For decades, soil geography has beenmainly a qualitative and descriptive discipline. There are nowtechnologiesand mathematical tools available that allow formalizing soil geography in more quantitative terms. In thispaper, the distribution and diversity of the soils of Europe are analyzed using GIS tools and pedodiversityalgorithms. Soil data were taken from the European Soil Database (V2.0) and computed within the spatialframework of the Biogeographical Regions of Europe (BGRE) as defined by the European Environmental Agency(EEA) on the basis of climate and vegetation. The results obtained show the soil assemblages, including dominantsoils and endemic and non-endemic soil minorities, and their respective soil diversity for each BGRE. MostBGRE have dominant soils thatmainly reflect the influence of the climatic conditions prevailing in each regionalcontext. Although the definition of the BGRE lacks relevant information on geology, relief and paleogeographicevolution, soil assemblages of most biogeographical regions are idiosyncratic and characterize quite well theEuropean soilscapes. Northern BGRE (i.e. Arctic and Boreal) have low pedotaxa diversity in contrast to theother BGRE. The mountain biome has the highest pedorichness at European as well as at global level. TheAtlantic andMediterranean regions and, to some extent, the Alpine region aremutually related.Most continentalsoilscapes constitute a mix of typical steppe and forest soils. The Black Sea region, the smallest one of all, has noidiosyncratic soil type, suggesting that it could be considered as an important biodiversity hotspot rather than agenuine biogeographical region. These results are relevant as baseline information for a full inventory ofpedodiversity and as an important part of the European natural heritage.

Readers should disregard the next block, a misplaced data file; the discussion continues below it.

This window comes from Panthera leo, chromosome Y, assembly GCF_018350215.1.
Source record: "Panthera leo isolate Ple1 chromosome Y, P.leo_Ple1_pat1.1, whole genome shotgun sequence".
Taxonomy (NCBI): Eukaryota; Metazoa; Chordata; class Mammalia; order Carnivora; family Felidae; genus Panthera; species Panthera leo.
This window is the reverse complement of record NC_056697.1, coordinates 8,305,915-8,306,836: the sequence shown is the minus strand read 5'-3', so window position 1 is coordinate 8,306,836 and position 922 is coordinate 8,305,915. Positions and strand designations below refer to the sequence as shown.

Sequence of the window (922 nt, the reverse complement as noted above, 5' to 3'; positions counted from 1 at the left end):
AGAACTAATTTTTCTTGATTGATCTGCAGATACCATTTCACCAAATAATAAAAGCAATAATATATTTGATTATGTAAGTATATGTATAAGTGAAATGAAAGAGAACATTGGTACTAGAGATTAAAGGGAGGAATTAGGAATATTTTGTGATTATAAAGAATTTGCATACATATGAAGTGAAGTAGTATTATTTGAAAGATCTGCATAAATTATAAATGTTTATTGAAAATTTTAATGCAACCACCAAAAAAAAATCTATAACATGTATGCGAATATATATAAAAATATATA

|Number of pages||12|
|Publication status||Published - 2013|
All Science Journal Classification (ASJC) codes
- Soil Science